United Nations Committee on Rights of the Child representative concludes four-day visit to Canada
OTTAWA, Dec. 7, 2012 /CNW/ - The vice-president of the United Nations Committee on the Rights of the Child today wraps up her four-day visit to Canada which included stops in Ontario, New Brunswick and Québec.
The Canadian Council of Child and Youth Advocates (CCCYA) invited Marta Maurás of Chile to visit Canada to observe first-hand this country's implementation of the UN Convention on the Rights of the Child.
Maurás' visit closely follows the recommendations issued by the Committee regarding the third and fourth periodic report of Canada's implementation of the UN Convention, presented this past September in Geneva, Switzerland.
As part of that review, the UN expressed concern over the lack of improvement to Canada's child poverty rate, continuing Canadian health issues such as unhealthy weights and child mental illness, and inadequate monitoring mechanisms for tracking the well-being of children. The review also found insufficient co-ordination between various levels of government when it comes to serving Canadian children, and unclear accounting of government spending on children.
Maurás has heard directly from many Canadian children and youth during her visit. Among the stops on her tour were: a youth forum in Toronto; a Talking Circle with youth hosted by Elsipogtog First Nation - New Brunswick's largest Mi'kmaq community; a visit with youth at residential rehabilitation units in Montreal; and a meeting at the Canadian Human Rights Commission in Ottawa.
"According to the UNICEF scorecard for industrialized countries, Canada stands 24th out of 35, with one in seven children - and one in four First Nations children - living in poverty,'' Maurás said. "This is a clear deterioration from 10 years ago. Issues of low-quality welfare services - particularly for the many children placed out of their homes for care - domestic violence, bullying and ill mental health affect children, especially if they are Aboriginal or Afro-Canadian, immigrants or suffer from some form of disability. Canada can afford to do better. This is the challenge presented by the Concluding Observations and Recommendations by the UN Committee."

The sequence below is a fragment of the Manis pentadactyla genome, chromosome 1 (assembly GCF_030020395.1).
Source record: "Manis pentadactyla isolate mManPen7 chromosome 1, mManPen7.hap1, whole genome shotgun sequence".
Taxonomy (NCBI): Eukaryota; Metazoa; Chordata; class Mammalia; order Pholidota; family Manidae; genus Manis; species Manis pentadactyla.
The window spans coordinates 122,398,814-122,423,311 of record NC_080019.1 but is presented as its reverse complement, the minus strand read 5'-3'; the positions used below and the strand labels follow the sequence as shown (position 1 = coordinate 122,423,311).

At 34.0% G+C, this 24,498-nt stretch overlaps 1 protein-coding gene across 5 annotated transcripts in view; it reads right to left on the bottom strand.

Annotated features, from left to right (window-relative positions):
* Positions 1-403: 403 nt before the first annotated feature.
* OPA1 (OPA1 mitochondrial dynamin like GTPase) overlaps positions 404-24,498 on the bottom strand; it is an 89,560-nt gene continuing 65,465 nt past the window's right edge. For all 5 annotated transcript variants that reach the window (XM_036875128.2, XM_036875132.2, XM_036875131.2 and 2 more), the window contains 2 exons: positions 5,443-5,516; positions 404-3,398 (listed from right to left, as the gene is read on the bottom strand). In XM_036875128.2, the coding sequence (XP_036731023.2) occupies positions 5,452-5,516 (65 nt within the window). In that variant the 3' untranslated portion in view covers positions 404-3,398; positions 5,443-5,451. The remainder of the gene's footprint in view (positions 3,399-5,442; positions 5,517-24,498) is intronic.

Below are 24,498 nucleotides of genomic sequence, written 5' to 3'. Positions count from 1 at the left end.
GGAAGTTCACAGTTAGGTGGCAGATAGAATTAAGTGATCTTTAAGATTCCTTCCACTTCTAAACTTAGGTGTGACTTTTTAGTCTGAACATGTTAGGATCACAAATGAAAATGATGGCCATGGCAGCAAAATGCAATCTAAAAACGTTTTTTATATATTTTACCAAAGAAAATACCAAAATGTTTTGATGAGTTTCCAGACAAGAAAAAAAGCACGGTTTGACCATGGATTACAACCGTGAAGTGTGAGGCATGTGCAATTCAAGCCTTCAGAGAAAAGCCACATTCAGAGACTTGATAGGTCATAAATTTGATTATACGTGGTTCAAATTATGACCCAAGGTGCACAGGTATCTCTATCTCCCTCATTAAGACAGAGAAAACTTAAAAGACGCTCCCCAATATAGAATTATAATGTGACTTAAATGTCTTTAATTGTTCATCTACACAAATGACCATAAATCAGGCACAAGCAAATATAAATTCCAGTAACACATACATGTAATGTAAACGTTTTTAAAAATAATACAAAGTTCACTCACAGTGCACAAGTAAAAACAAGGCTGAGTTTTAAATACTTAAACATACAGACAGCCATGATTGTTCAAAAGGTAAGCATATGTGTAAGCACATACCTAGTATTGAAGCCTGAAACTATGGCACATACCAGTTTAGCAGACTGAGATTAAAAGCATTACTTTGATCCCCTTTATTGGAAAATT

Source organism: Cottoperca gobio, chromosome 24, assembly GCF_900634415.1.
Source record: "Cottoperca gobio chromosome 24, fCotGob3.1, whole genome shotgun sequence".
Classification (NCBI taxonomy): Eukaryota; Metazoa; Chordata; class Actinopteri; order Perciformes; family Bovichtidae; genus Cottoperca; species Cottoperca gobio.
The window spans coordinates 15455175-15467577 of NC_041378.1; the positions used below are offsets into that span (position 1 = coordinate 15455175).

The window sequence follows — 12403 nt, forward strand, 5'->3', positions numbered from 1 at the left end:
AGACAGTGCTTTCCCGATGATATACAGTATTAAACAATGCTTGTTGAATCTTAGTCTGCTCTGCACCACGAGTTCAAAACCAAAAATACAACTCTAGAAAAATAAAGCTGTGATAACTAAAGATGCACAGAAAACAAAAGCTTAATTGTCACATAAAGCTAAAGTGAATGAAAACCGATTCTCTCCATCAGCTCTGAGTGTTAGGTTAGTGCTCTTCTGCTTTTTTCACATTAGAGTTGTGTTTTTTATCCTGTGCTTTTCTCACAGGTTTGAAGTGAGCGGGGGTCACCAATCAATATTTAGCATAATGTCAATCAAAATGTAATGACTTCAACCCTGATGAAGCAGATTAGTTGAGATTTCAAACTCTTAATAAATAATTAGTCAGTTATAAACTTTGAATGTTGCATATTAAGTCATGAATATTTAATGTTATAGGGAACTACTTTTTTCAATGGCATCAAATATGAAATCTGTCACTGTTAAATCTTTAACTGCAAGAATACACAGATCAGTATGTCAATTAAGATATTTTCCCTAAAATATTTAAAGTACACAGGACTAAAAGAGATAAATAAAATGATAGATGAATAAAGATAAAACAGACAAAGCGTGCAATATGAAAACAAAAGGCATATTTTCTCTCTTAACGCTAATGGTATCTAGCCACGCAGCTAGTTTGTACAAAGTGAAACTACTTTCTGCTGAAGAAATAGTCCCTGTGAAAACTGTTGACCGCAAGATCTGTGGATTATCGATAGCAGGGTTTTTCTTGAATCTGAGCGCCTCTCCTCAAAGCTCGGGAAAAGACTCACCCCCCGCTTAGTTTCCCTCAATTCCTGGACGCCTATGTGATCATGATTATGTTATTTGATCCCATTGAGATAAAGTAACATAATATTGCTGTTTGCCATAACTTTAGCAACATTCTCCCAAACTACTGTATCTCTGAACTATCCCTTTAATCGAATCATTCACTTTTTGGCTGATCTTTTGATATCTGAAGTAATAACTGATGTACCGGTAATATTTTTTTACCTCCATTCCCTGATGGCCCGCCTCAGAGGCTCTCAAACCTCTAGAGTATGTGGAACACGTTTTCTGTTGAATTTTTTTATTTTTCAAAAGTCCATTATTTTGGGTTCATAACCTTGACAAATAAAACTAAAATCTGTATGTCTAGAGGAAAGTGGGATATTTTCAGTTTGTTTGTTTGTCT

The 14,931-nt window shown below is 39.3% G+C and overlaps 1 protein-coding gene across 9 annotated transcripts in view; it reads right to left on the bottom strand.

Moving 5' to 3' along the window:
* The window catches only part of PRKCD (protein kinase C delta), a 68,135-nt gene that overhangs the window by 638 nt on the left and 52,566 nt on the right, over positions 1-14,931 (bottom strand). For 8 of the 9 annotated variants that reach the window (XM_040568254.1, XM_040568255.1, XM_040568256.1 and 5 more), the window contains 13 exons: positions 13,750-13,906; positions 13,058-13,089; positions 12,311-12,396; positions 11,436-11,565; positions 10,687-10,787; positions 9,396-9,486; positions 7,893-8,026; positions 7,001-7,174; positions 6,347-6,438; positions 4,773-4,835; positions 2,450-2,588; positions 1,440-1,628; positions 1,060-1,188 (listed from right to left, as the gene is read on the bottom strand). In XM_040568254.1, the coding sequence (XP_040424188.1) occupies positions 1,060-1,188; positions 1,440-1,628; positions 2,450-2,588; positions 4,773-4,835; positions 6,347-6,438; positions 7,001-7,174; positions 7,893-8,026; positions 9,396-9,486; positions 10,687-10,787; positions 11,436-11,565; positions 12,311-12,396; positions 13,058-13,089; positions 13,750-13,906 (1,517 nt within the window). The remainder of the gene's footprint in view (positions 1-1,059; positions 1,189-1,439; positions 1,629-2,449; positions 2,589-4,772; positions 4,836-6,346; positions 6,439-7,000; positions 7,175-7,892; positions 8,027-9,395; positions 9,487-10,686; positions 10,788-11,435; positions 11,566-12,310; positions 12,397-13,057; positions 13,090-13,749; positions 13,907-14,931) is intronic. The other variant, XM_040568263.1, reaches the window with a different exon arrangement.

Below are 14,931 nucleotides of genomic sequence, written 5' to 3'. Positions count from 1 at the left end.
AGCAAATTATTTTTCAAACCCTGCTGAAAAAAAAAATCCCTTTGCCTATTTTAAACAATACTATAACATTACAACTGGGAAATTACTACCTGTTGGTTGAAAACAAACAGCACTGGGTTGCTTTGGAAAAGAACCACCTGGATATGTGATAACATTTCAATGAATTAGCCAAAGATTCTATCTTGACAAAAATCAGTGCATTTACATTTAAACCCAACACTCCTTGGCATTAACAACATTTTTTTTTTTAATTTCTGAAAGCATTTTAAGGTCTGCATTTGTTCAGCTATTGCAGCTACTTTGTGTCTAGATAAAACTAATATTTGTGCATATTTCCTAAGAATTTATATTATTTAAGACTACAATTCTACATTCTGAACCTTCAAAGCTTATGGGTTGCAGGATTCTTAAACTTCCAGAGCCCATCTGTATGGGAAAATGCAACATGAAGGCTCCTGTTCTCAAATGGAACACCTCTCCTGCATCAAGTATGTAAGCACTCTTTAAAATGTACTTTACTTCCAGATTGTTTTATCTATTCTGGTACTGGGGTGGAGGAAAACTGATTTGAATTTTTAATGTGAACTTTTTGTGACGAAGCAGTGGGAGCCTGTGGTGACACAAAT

CCCYA President Mary Ellen Turpel-Lafond said it was important for Maurás to visit Canada first-hand, to meet with government and non-government agencies and to hear directly the concerns of children and the country's child and youth advocates.
In February 2012, the CCCYA presented its report on Aboriginal children - Canada Must Do Better: Today and Tomorrow - to the UN Committee during Canada's pre-session in Geneva. The report urged government to address the key systemic rights issue in Canada - the health, education and safety of Aboriginal children and youth.
"Child advocates across Canada share a number of concerns, including the over-representation of Aboriginal children in care and the quality of services those children receive, child poverty rates, and the lack of consistency when it comes to youth mental health treatment. We are confident this visit will help further inform the UN on the status of Canada's implementation of the Convention on the Rights of the Child,'' said Turpel-Lafond, B.C.'s Representative for Children and Youth.
Maurás said "important steps have been taken in recent years in Canada to address, for example, sexual exploitation and pornography on the Internet. But much more can be done in the short-term to improve the situation of children, such as eliminating fees for early childhood care and pre-school education, and passing legislation to ban corporal punishment."
She regretted that Bill C-420 to create a national Children's Commissioner was not passed by Parliament as it represented "a good step forward to ensure that an independent body monitors the application of the Convention in a comprehensive way and that children have a complaints mechanism to resort to if their rights are violated."
David Morley, UNICEF Canada President and CEO, said "the visit of Ms. Maurás is a timely reminder that the well-being and rights of the children of this country must be given a higher priority. While the primary obligation to implement the Committee's recommendations rests with government, the responsibility to create a better life for all children rests with each and every one of us in Canada."
The CCCYA is an alliance of 10 independent provincial and territorial children's advocates, appointed by their legislatures. Although their mandates differ according to legislation that establishes each office, they share a common commitment to further the voice, rights and dignity of children, especially vulnerable children.
SOURCE Canadian Council of Child and Youth Advocates
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